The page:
The Energy Emergency Assurance Coordinators (EEAC) program is a cooperative effort between the National Association of State Energy Officials (NASEO), the National Association of Regulatory Utility Commissioners (NARUC), the National Governors Association (NGA), the National Emergency Management Association (NEMA), and the DOE’s Office of Cybersecurity Energy Security and Energy Restoration (CESER), Infrastructure Security and Energy Restoration (ISER) Division. It serves as a means to share, and exchange, information on planning for, and responding to, energy emergencies. It supports a secure cooperative communications environment for state and local government personnel with access to information on energy supply, demand, pricing, and infrastructure. Designated members have expertise in electricity, petroleum, and natural gas. The current membership of nearly 200 professionals is made up of representatives from State Energy Offices, Public Utility Commissions, state legislators, emergency management agencies, homeland security agencies, local governments, and Governors’ offices.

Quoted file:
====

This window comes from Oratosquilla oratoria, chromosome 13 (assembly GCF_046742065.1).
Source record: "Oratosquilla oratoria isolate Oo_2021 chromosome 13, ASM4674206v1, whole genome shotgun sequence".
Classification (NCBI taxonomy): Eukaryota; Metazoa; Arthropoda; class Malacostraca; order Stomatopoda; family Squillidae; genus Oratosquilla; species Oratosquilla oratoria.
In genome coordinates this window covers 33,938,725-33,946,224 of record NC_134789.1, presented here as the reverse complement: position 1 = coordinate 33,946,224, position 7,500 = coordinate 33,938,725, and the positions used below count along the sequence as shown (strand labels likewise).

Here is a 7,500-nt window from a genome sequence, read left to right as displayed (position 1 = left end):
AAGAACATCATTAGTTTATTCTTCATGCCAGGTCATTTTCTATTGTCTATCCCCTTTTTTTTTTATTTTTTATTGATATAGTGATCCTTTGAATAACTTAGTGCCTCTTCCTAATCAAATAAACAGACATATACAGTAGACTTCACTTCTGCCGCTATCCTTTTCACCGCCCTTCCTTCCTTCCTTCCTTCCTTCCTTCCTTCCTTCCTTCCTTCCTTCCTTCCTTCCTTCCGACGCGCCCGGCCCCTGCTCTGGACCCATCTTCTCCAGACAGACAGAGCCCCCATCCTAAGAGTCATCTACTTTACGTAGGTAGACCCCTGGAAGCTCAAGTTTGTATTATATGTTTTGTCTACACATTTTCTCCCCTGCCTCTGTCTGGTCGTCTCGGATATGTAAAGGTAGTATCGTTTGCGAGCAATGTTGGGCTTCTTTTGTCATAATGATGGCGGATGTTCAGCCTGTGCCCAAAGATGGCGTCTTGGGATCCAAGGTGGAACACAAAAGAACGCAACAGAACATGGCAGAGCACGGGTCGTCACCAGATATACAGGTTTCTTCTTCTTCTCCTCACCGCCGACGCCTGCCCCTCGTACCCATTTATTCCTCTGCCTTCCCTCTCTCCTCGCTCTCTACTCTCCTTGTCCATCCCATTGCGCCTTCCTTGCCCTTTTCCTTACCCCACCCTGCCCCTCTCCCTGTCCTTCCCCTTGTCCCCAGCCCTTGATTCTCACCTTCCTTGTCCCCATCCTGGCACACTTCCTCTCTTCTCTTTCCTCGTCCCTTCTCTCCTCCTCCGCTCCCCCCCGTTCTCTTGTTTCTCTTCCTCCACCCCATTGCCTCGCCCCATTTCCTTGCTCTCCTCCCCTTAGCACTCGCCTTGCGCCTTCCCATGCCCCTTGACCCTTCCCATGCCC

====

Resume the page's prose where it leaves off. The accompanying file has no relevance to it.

The EEAC program was first implemented in 1996 by NASEO and DOE. It was informally expanded over the years to include NASEO, NARUC, NGA—Center for Best Practices. In February 2016 the Agreement was updated and expanded to include the National Emergency Management Association (NEMA), and NARUC and NGA also formally signed the agreement. The Agreement and "Terms of Reference" provides further details on the program. Also see the DOE's announcement on the EEAC agreement.

Each state has assigned at least one primary and one secondary designee and may designate contacts for each energy source (electricity, natural gas, and petroleum). In the event of an energy supply disruption or emergency, CESER relies upon the EEAC contacts to provide an up-to-date assessment of energy markets in the effected states and States rely on CESER to share their assessments, situation reports and other relevant information. During these emergency situations, as well as other non-emergency situations in which the list may be used, the EEACs serve as the link between the state, industry, and CESER .

States are reminded to update their EEAC contacts. These contacts should be reviewed and updated at least annually or when there has been any significant reorganization that might affect the individuals that have been designated as EEAC. A reminder on your work calendar might be helpful to assure these updates are done regularly.